• In "The Judas Tree", Adam describes her to Jonathan as someone who is: "every bit as smart as you." Except...she's really not, and once again she doesn't provide any meaningful insight into the mystery they're trying to solve.
    • This is really a case of demonstrating that while some characters may be decent investigators, Jonathan is the Always Someone Better. This also applies to Mimi Tranter in "Ghosts Forge" and Gideon Pryke in "Black Canary", both of whom are initially introduced as a match for Creek but are always trumped in the end.
  • Innocent Innuendo: Happens quite a few times; usually with Maddy. At one point she tells Jonathan over the phone: "I need you, here in my bedroom." The next scene shows Jonathan taking off his shoes and getting on the bed while Maddy watches nervously...only for Jonathan to reach up and tip the cockroach on the ceiling into a glass jar.
    • There was also a very dark usage of this in "Gorgon's Wood", in which a videotape is found showing what appears to be a young woman having a screaming orgasm. Turns out the camera had tipped onto its side, and what everyone was seeing was her getting impaled against a tree by a large garden fork.
  • Inn of No Return: "Mother Redcap".
  • Interdisciplinary Sleuth: Jonathan designs conjuring tricks for a living and is relectantly brought in to the world of crime-fighting by a chance meeting and a love of puzzles.
    • Maddy (and Carla and Joey, for that matter) technically avert this trope. While none of them are cops or law enforcement, they are all journalists of different sorts specializing in crime stories.
  • Intrepid Reporter: Both Maddy and Carla will go to considerable lengths to land a story.
  • Knife-Throwing Act
  • Lethal Chef: Maddy. Almost literally - Jonathan is appalled to find that she's got a canister of petrol in her kitchen at the same time the gas stove is on. On fire, specifically. The meal turned out alright, funnily enough.
  • Locked Room Mystery: Pretty much the show's trademark, and often Lampshaded. Even if the mystery isn't literally in a locked room, it will inevitably be an "impossible" mystery in the same vein.
  • Loving a Shadow: Played rather poignantly in "Ghosts Forge". Initially Robin Priest seems like a jerk for cheating on his wife with the vile Mimi Tranter. By the end of the episode it turns out that Shirley is not only not his wife but that he was only attracted to Mimi because of her resemblance to his real wife. Though the show never explicitly spells it out, the portraits displayed throughout Ghosts Forge explain why he was so instantly drawn to her, even though he probably didn't understand the attraction himself.
  • Magician Detective: Jonathan's a magician's assistant technically, but he has far more knowledge of the material even than the magician itself, so he definately counts.
  • Meet Cute: Jonathan and Maddy meet at a magic show when Jonathan mistakes Maddy's thumb for a cocktail sausage and sticks a toothpick into it.
  • Mood Whiplash: "The Grinning Man" has a plot about a stage magician killing people and just generally being a Magnificent Bastard and a sub-plot about... 3-D porn.
  • Moral Dissonance: The end of "The Judas Tree" in which a pregnant woman is killed and a girl is framed and sent to jail for a crime she didn't commit. The whole thing was a set-up for a crime they committed when they were teenagers. Jonathan and Joey know the entire story, and yet apparently decide to keep quiet.
    • It's not so much they decide to keep quiet as they actually can't prove any of it. Harriet Dore directly states that Jonathan's previous failure in court will pretty much destroy any credibility he has in presenting any new telling of events. Additionally the housekeeper who is also aware of the truth pretty firmly tells the pair that because she overheard it from a confession box, she's obligated to keep it a secret.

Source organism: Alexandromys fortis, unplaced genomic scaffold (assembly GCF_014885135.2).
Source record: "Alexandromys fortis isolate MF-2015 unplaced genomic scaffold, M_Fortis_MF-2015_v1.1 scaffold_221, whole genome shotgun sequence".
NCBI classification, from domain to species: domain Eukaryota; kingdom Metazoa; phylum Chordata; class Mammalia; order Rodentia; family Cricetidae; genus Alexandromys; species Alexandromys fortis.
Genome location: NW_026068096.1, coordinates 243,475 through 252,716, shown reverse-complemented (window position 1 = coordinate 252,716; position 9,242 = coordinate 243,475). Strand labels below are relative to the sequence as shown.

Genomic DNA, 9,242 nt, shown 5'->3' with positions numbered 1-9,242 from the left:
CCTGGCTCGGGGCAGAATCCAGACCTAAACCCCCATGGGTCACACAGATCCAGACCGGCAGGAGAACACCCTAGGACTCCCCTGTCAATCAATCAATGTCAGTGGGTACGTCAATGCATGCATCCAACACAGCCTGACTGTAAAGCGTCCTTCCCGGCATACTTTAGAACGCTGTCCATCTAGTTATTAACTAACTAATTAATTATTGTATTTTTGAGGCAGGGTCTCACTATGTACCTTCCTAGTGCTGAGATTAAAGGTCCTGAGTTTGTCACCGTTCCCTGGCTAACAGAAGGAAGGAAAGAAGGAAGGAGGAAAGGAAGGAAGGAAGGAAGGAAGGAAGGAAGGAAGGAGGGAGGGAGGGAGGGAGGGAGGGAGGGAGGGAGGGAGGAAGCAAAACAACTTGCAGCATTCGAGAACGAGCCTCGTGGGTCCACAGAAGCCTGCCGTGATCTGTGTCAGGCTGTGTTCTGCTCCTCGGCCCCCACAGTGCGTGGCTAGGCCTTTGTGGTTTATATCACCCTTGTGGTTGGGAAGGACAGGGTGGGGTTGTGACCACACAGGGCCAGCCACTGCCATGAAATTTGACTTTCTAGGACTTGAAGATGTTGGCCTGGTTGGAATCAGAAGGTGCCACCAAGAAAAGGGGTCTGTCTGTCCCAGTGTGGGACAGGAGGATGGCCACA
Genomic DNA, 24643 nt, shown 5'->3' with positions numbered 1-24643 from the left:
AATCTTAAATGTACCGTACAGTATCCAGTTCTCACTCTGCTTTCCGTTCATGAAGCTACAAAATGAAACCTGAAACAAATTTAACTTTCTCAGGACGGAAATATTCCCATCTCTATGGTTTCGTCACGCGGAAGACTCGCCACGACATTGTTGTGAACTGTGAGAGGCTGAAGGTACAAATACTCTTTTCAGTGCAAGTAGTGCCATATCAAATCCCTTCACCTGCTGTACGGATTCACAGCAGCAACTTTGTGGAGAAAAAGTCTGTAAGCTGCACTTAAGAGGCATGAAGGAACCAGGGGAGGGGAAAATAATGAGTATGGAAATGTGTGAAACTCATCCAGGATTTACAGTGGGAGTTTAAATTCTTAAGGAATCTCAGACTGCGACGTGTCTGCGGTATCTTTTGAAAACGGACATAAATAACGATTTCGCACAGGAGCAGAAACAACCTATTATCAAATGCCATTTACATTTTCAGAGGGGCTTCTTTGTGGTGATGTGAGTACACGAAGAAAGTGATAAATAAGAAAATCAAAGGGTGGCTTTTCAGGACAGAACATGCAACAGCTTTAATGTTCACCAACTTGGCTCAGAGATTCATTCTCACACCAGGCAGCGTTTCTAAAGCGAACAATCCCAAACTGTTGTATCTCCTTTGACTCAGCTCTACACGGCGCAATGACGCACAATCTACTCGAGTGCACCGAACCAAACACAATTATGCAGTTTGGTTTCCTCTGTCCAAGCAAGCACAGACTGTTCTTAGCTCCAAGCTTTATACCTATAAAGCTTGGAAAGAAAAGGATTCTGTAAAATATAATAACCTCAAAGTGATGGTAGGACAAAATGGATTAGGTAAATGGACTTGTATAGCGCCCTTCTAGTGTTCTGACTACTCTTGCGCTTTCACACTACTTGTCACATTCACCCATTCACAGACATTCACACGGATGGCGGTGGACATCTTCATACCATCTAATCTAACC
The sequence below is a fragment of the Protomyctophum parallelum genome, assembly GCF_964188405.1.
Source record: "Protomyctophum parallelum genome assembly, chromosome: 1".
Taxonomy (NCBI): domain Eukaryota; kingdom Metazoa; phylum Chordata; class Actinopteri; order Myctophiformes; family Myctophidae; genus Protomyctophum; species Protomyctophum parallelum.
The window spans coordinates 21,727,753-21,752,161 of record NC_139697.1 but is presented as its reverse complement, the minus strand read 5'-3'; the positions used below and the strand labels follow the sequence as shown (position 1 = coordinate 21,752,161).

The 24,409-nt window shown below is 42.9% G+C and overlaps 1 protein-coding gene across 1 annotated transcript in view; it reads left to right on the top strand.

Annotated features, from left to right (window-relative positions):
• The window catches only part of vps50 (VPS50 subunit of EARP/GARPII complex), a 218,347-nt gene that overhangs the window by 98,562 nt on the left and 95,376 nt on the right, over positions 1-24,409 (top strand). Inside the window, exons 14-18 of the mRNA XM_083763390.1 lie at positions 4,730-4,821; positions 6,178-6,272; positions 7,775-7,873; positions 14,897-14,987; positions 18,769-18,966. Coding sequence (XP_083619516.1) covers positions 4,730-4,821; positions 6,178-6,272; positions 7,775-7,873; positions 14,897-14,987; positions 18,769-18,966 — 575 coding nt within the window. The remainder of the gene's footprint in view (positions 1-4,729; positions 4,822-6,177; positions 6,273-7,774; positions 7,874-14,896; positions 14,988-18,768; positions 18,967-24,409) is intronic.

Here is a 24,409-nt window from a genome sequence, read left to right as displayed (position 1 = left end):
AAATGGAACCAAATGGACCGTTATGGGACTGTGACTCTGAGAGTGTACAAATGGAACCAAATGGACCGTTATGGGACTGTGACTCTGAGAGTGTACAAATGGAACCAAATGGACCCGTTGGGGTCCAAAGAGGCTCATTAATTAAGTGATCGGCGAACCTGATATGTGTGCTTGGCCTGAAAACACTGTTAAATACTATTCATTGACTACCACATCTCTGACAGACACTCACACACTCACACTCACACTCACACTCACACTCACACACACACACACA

• Mummies At the Dinner Table: In the episode "The Seer of the Sands".
  • My Sibling Will Live Through Me
  • Naked People Are Funny: "Mother Redcap".
  • The Power of Acting: Carla reminds Jonathan in "Satan's Chimney" that all the suspects are trained actors who will naturally be able to put up a convincing show of grief for the murder victim.
  • Only Sane Employee: Jonathan's role within the Alan Klaus magic act appears to be all the first three entries in the Real Life section of this trope at once.
  • Operation: Jealousy: Maddy tries this in "The Reconstituted Corpse", but unfortunately her date ends up looking and acting like (in Jonathan's words) "The bastard son of Forrest Gump."
  • The Perfect Crime: Well, all of them to one extent or other, but special mention but go to the killer in "Jack in the Box", considering everything, including his own suicide goes according to plan, and the master-mind behind the events in "Angel Hair" who was thwarted by completely unforeseen circumstances, and still got what she wanted out of the entire exercise, though not in the way she planned: getting her employer to stop cheating on his wife.
  • Poor Communication Kills: That damn harvest fly.
  • Put on a Bus to Hell: This didn't exactly happen to Carla Burrego, but in "The Grinning Man" she still gets a rather mean-spirited mention, in which Jonathan Creek learns that she's been telling people that he died of a wasting illness. Apparently writer David Renwick and actress Julia Sawalha didn't get along, which may explain the pettiness of the comments.
  • Quote Mine: Sinister example in "Satan's Chimney", using an edited recording.
  • Rear Window Witness: In "The Problem at Gallows Gate", Adam's sister Kitty witnesses a murder through a pair of high-powered binocculars during a badger watch.
  • Red Herring: Being a mystery series, this is par for the course. There is, however, a tendency to play with and subvert the idea of a red herring - clues dismissed early on as insignificant will often come back in an unexpected way. Of course, other times it is played deadly straight.
  • Roma: In "The Seer of the Sands", a couple pose as a romantic gypsy couple in order to better con a gullible American woman.
  • Rube Goldberg Hates Your Guts: "Satan's Chimney" and "The Grinning Man", to name two examples.